1. Links refer to some live resource that could change between the time the email went out and when it’s consumed. Unless the recipient manually archives the resource, they have no reasonable expectation that it will remain unchanged. They might be annoyed if a link goes dead or an article is deleted, but the effect of visiting a link is understood in the context of time-sensitivity. (Just grab a magazine from 2000, try the URLs you find and see what happens…)
  2. Attachments are concrete manifestations of things that were alive until “Send” was pressed. If the recipient is on vacation or sabbatical for two months, the resource waits, patiently, unchanged in the inbox. Emails with attachments are, themselves, unaffected by the passage of time. (Look at a JC Penny catalog from 1980; all of the information is outdated, but intact.)

As soon as we move away from this familiar, learned metaphor of email, all sanity breaks down. In a learning system or ePortfolio, we get frustrated when resources are locked; we get frustrated when they change. We can’t seem to make any sense of the balance between personal rights and abilities, and the official or accountability needs.

For the system / builders, accountability wins, because accountability pays the bills. See my post on this within Sakai.

For the users, it continues to be a painful problem and they end up saying things like ”I’ll just make a document and email it. At least that’s simple and I know what I’ll get.”

We never realize that the users are telling us what they need – we just need to implement it in the system in a way that isn’t onerous.

In reality, I think the users need to give an inch and the system needs to give a mile. The digital world is moving toward versioning, so there is some user adaptation needed. But we can’t force-feed a “better way”.

At least ten or twenty aspects of learning/portfolio systems depend on getting this right. And right means easy.

The only thing we should add to the user’s world is the ability to make a tag (in the source control parlance) in some specific spot or make a live link. I think switching a connection between the live version and a tagged version is actually the critical user component, but it must be trivially simple.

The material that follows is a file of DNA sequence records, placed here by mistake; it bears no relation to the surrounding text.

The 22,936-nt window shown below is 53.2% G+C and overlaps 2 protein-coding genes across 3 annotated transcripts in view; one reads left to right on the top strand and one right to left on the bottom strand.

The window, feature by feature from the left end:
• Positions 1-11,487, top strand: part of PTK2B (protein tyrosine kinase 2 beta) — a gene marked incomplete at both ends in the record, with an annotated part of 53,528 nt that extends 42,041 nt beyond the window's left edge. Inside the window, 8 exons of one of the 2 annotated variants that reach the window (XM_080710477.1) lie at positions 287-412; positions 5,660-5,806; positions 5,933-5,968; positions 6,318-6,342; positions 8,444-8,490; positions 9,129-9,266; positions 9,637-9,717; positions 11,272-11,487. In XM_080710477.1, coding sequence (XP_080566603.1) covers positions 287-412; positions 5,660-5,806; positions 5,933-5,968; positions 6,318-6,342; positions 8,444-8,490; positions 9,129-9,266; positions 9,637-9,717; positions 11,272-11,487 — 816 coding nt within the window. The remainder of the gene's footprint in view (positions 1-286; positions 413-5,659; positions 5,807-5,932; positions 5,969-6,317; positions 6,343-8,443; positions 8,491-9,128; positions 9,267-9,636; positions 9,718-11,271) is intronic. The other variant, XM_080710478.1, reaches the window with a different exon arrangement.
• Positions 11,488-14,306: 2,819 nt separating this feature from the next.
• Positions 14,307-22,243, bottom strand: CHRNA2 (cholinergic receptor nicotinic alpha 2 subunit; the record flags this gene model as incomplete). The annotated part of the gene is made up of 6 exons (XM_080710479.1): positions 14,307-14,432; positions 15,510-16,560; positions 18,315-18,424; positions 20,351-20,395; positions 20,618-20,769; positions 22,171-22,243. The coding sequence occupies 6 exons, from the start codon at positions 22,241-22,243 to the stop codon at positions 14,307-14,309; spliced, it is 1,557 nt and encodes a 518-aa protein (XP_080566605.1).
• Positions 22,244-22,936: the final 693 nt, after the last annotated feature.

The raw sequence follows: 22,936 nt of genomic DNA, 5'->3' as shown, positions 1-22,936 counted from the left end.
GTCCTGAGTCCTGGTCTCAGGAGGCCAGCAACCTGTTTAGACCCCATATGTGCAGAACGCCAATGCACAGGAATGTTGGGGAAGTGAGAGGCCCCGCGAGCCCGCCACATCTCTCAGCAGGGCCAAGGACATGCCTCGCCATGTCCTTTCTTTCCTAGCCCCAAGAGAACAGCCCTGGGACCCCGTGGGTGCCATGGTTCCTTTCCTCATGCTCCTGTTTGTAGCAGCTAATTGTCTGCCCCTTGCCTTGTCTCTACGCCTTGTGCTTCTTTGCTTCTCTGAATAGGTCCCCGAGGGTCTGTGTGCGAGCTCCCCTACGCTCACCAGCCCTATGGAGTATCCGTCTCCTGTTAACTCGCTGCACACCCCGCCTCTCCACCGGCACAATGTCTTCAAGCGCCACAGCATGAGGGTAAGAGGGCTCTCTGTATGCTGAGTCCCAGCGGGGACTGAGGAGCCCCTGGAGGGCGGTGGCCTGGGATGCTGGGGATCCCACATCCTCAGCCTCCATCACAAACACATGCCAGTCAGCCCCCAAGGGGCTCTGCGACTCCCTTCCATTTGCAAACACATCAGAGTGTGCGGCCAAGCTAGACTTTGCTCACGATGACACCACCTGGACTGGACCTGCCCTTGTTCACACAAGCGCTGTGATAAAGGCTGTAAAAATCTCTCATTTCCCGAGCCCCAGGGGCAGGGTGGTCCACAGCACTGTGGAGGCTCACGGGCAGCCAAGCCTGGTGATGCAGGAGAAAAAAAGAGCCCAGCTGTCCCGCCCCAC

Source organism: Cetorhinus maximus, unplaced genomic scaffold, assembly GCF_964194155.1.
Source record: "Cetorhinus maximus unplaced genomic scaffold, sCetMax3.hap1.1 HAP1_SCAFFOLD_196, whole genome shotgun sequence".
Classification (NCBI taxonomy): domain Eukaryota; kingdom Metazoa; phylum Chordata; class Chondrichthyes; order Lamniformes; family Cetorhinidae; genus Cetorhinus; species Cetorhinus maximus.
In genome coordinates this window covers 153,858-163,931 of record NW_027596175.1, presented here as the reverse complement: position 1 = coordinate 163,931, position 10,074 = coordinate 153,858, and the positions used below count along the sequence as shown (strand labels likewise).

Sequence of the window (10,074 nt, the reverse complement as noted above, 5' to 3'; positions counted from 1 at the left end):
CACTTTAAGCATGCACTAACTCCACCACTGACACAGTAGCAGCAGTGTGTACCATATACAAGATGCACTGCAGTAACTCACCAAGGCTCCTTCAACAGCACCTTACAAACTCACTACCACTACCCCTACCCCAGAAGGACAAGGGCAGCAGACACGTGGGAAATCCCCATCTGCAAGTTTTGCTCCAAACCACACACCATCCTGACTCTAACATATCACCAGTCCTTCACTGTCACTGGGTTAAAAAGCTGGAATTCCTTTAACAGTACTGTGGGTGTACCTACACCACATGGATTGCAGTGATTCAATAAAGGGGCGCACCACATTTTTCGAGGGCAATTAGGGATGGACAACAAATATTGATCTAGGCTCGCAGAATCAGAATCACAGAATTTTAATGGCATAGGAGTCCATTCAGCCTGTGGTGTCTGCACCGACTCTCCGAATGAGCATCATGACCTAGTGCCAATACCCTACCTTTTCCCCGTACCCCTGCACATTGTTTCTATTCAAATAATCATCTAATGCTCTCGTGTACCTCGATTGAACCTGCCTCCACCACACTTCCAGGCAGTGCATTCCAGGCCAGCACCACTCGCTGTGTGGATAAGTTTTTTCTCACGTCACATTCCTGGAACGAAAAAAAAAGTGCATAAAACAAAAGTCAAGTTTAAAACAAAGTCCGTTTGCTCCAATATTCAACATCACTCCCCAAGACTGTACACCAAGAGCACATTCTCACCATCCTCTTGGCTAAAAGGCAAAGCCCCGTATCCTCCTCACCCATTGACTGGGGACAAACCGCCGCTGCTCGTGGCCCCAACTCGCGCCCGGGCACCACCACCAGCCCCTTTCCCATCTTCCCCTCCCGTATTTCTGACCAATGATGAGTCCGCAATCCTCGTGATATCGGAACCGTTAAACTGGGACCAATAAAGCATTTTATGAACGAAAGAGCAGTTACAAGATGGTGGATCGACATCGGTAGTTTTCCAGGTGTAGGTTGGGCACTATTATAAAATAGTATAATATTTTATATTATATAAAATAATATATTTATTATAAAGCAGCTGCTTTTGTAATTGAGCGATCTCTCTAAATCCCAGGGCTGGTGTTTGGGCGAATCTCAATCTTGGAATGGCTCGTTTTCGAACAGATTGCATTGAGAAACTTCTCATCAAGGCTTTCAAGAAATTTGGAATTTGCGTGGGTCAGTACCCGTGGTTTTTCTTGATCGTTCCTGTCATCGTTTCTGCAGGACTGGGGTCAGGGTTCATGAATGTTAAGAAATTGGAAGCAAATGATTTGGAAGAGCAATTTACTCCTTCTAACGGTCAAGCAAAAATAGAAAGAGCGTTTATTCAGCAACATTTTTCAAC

I suspect “locking” workflow steps could be implemented as automatic tagging. Those autotags would be identical save for lasting for a specific period, being visible to others based on appropriate rules, and not convertible/detachable.

I’m naively hopeful that the mainstreaming of versioning (in Google Docs, “Track Changes”, wikis, source control, document management systems, JCR, etc.) will give us all some internal understanding of how digital information exists infinitely – as opposed to the discrete physical counterparts – and how to manage it. Don’t laugh just yet – you don’t think about your understanding of emailing links vs. attachments; you just do it.

One very interesting thing I’ve noticed in Google Docs: there are automatic drafts that happen while authoring, and you can switch between them at leisure until you save. Then the interim, uninteresting junk fades from view – a sophisticated technique to maintain sanity in the user’s world.

I’m not sure why the topics of cryptography and email haven’t come up in this conversation. I just hope that considering what people use and do implicitly every day gives us some traction on a practical set of solution strategies. -NB

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09 March 2008